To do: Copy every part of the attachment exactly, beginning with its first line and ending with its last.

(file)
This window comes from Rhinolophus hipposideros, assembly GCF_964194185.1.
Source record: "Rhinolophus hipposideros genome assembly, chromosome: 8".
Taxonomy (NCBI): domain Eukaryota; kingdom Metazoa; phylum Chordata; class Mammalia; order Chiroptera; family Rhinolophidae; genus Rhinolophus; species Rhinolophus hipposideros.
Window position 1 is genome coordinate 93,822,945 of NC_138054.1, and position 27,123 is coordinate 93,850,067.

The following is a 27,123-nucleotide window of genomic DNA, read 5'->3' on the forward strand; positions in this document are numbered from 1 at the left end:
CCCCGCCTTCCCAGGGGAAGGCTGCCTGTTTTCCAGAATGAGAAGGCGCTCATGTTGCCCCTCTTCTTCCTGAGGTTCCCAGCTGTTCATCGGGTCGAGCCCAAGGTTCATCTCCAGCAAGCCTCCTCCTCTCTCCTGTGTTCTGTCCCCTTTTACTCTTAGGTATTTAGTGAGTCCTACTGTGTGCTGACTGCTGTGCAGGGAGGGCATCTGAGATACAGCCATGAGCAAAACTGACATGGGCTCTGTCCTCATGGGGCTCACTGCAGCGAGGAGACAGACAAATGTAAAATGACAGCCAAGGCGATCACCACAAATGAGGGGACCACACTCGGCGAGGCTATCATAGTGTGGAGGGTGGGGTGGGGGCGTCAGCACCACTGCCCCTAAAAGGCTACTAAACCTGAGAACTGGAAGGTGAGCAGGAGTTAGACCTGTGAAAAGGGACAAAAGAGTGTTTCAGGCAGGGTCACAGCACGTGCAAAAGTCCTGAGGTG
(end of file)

This window comes from Rhinolophus hipposideros, assembly GCF_964194185.1.
Source record: "Rhinolophus hipposideros genome assembly, chromosome: 8".
Taxonomy (NCBI): domain Eukaryota; kingdom Metazoa; phylum Chordata; class Mammalia; order Chiroptera; family Rhinolophidae; genus Rhinolophus; species Rhinolophus hipposideros.
Window position 1 is genome coordinate 93,822,945 of NC_138054.1, and position 27,123 is coordinate 93,850,067.

The following is a 27,123-nucleotide window of genomic DNA, read 5'->3' on the forward strand; positions in this document are numbered from 1 at the left end:
CCCCGCCTTCCCAGGGGAAGGCTGCCTGTTTTCCAGAATGAGAAGGCGCTCATGTTGCCCCTCTTCTTCCTGAGGTTCCCAGCTGTTCATCGGGTCGAGCCCAAGGTTCATCTCCAGCAAGCCTCCTCCTCTCTCCTGTGTTCTGTCCCCTTTTACTCTTAGGTATTTAGTGAGTCCTACTGTGTGCTGACTGCTGTGCAGGGAGGGCATCTGAGATACAGCCATGAGCAAAACTGACATGGGCTCTGTCCTCATGGGGCTCACTGCAGCGAGGAGACAGACAAATGTAAAATGACAGCCAAGGCGATCACCACAAATGAGGGGACCACACTCGGCGAGGCTATCATAGTGTGGAGGGTGGGGTGGGGGCGTCAGCACCACTGCCCCTAAAAGGCTACTAAACCTGAGAACTGGAAGGTGAGCAGGAGTTAGACCTGTGAAAAGGGACAAAAGAGTGTTTCAGGCAGGGTCACAGCACGTGCAAAAGTCCTGAGGTG